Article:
BREAKING NEWS

Now Reading:

The birth and growth of Italy's Five Star Movement

world news

The birth and growth of Italy's Five Star Movement

Advertisement

The Five Star Movement was launched seven years ago and founded as a protest party by the Italian comedian Beppe Grillo. The aim was to end the traditional political class in the country. It is now on its way to becoming the second force in parliament.

As a campaigner he railed against the system and electrified the crowds.

“Me I don’t want any barriers, they have been put in place here to protect you from me, because the barrier is the symbol of Italy these days. I am not here to tell you stories, no voice, I don’t have a voice anymore. You have listened to these things, since the founding of Italy in 1860 they have been telling the lies here in Sicily,” he told supporters at one rally.

Beppo Grillo started by organising a series of huge demonstrations in 2007 against the political class, roughly translated they were called “ tell them where to get off” days.

The Five Star Movement was born in 2009 – in the middle of the malaise towards traditional politics when Beppe Grillo’s blog evolved into a place for direct participation where activists were invited to comment on policy guidelines and the selection of candidates.

By drawing on the right and left of politics the measures of party are varied: no longer is the party seen as one of protest. Proposals now include the establishment of a minimum income, a referendum to exit the eurozone, universal income support for the poor, tougher measures on white collar crime and tax evasion. The movement wants to cut taxes for small businesses while free internet for all is another measure.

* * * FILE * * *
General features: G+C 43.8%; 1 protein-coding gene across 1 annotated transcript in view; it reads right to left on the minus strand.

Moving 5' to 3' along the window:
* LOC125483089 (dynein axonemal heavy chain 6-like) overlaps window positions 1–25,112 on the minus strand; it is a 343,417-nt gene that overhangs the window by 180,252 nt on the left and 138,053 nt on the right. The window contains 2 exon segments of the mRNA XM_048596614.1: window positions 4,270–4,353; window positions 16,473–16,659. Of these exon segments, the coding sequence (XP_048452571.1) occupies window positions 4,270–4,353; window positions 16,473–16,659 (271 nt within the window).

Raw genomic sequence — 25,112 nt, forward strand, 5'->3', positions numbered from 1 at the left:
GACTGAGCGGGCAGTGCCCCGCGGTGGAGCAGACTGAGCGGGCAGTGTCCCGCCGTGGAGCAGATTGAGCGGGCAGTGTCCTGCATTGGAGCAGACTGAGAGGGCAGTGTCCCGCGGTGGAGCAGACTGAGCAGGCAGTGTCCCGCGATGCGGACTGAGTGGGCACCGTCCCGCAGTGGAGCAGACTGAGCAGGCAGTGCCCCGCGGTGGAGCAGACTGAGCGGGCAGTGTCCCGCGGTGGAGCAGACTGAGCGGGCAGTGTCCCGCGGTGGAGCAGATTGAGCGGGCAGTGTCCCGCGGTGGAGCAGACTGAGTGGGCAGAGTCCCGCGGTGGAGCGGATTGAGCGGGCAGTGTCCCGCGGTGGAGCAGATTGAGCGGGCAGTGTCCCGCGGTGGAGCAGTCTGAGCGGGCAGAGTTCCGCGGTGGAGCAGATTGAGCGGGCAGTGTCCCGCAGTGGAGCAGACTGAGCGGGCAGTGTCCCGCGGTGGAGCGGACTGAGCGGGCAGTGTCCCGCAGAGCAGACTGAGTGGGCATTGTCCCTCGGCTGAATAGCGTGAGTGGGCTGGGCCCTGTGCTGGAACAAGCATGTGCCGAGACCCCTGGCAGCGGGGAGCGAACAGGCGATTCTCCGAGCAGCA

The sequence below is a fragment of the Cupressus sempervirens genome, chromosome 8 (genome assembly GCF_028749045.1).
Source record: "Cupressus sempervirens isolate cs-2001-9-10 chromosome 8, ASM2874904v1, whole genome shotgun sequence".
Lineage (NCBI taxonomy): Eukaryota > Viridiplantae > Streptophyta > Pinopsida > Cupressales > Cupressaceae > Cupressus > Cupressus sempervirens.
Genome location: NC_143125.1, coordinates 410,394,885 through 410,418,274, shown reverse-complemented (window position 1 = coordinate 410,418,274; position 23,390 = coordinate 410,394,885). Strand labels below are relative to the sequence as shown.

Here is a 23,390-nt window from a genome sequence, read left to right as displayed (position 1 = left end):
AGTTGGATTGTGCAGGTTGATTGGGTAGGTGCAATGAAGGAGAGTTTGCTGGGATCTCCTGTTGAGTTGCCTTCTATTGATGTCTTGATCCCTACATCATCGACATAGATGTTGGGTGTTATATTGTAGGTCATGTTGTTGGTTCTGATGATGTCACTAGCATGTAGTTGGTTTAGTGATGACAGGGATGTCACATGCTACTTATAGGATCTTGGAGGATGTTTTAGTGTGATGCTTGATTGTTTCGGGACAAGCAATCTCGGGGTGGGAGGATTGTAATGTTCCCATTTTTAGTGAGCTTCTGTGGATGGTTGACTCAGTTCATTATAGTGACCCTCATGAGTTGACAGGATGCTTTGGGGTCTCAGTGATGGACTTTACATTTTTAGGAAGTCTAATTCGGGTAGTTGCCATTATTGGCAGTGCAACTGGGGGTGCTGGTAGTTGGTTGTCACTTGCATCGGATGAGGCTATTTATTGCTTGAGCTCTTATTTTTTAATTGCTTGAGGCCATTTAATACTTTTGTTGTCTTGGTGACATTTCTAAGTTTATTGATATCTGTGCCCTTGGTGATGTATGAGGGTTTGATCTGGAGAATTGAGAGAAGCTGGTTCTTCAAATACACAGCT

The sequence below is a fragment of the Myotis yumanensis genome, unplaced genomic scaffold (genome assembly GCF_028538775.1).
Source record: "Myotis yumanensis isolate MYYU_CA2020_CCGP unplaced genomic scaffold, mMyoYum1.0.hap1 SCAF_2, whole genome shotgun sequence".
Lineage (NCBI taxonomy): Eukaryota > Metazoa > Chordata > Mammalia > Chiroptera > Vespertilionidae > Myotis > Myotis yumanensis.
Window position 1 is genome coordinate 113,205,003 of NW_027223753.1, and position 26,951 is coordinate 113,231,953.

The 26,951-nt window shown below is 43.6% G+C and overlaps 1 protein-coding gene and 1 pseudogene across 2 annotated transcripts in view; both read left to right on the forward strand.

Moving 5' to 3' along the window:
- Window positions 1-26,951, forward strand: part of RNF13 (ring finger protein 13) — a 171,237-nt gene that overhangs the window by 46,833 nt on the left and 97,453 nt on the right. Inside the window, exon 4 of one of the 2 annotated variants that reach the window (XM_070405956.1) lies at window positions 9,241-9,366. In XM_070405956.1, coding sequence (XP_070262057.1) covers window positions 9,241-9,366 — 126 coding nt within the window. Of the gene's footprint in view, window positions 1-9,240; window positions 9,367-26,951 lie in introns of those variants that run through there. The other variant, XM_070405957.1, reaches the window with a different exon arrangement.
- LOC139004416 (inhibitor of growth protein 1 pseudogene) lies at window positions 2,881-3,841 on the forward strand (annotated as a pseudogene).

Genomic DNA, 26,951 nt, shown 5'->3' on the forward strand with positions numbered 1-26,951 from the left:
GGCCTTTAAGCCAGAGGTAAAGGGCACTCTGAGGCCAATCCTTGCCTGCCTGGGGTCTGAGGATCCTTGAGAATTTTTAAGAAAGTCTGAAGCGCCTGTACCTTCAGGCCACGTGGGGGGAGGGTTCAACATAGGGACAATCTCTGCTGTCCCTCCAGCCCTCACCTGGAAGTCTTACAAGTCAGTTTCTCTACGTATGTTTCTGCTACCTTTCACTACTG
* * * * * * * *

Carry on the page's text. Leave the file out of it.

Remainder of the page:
It made a sensational debut surprising many political watchers in the parliamentary elections of 2013 when it won around 25 percent of the vote.

Refusing to join forces with any party, in May last year the Five Star Movement decided not to support a bill to give gay couples the right to a civil union which 80 percent of activists in the movement had backed.

According to some political commentators the move was to avoid alienating the right and handing a political victory to the government.

The 67-year-old comic took a back seat 18 months ago but still wields huge influence across the party and is seen by some as the supreme judge.

It’s reported Grillo can axe potential candidates. Local representatives are bound by a code of conduct that requires them to seek permission from the “staff” of the movement for every important decision.

Every story can be told in many ways: see the perspectives from Euronews journalists in our other language teams.

Next Article